It’s no oversight that Jacqueline Susann’s Dolores omits the usual disclaimer that any resemblance to persons living or dead is purely coincidence.
Title character Dolores Ryan is the widow of a popular U.S. president assassinated in a southern state; details about that assassination are echoed in Dolores as are other society gossip column details about Jack Kennedy.
Susann takes those tidbits, invents a childhood for Dolores, creates a private personality for her, and then proceeds to explore what someone with that personality would do when she suddenly finds herself out of a job as First Lady.
After a discrete year of mourning out of the limelight, Dolores begins trolling for a sex partner with money. When Dolores says money, she means tens of millions.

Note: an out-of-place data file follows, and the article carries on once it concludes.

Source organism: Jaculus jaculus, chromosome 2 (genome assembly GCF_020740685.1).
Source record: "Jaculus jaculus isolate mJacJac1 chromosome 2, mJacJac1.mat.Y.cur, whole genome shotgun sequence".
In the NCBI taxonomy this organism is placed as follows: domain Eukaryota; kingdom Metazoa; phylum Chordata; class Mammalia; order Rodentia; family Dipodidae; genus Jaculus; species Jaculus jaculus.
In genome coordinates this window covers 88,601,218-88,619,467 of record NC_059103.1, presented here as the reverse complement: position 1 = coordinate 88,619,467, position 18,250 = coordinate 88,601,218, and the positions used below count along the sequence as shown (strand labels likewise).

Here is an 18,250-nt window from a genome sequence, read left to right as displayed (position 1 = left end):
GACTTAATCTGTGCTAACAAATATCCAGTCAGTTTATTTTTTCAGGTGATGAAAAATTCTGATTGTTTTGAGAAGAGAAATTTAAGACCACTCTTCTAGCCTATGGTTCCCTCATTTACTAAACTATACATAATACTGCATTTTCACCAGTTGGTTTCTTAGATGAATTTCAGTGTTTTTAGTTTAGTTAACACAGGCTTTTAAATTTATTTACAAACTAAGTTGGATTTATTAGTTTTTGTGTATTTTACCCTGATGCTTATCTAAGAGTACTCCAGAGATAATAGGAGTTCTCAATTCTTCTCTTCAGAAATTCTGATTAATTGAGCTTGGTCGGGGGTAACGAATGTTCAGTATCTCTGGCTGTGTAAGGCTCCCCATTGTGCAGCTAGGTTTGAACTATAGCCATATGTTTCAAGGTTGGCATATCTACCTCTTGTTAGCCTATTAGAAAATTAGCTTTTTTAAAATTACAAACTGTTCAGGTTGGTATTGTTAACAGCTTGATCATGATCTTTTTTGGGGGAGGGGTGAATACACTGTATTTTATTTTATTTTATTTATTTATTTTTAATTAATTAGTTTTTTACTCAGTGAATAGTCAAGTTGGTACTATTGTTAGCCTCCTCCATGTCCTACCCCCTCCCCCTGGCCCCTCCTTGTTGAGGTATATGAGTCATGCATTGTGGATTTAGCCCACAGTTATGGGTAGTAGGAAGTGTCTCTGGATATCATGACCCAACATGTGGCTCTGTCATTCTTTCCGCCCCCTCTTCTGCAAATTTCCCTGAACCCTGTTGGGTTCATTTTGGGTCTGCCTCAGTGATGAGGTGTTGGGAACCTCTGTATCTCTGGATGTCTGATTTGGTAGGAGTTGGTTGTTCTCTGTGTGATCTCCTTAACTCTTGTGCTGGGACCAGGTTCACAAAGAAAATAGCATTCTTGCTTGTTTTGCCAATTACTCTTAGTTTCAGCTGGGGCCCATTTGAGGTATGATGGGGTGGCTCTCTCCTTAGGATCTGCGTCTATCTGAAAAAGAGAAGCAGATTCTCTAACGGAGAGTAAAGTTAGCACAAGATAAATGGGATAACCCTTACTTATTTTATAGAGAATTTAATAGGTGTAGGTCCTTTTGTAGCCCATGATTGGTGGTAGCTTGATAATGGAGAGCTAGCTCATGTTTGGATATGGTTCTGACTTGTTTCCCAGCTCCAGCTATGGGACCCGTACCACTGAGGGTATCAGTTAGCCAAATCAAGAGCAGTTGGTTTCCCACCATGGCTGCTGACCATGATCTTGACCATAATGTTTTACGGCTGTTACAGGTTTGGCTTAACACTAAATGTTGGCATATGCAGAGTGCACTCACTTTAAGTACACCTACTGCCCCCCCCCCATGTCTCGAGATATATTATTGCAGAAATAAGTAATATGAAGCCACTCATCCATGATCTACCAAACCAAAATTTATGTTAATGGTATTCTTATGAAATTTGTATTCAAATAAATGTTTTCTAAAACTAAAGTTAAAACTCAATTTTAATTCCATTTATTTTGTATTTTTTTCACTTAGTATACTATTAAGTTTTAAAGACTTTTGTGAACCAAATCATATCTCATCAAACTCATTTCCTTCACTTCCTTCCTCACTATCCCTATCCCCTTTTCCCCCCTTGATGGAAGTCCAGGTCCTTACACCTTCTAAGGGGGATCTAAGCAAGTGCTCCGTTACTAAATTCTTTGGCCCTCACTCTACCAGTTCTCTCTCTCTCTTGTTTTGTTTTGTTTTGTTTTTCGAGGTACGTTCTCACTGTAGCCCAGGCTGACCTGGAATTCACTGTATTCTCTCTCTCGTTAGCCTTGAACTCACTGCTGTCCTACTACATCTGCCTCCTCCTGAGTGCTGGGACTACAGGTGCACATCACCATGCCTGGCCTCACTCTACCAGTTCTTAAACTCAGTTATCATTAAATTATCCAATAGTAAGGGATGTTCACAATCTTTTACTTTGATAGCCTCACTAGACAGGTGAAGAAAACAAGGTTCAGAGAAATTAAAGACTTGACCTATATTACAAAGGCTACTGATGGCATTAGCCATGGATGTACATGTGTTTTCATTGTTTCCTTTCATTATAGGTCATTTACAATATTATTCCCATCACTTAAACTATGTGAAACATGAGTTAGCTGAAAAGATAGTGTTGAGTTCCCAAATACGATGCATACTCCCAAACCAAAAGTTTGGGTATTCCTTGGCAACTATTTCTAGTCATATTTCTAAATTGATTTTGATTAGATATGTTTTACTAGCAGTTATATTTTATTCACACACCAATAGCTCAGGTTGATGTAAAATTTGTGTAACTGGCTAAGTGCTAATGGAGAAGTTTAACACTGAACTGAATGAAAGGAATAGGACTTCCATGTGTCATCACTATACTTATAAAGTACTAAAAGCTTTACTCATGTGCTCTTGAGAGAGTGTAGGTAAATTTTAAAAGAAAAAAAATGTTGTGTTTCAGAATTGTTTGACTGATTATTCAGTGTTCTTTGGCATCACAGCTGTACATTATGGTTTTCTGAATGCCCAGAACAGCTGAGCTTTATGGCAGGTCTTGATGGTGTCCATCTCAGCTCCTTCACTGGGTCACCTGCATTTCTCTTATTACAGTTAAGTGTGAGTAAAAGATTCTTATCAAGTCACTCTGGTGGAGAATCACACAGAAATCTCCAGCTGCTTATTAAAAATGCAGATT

And she wants those millions attached to someone at the highest rungs of the social ladder.
Can Dolores get what she wants?
Notably for Susann, Dolores is a slender novel, due in no small part to the novelist’s decision to leave the details of Dolores’s sexual encounters to readers’ imaginations.
What’s left isn’t great literature, but it’s a far better piece of fiction than any of her earlier novels.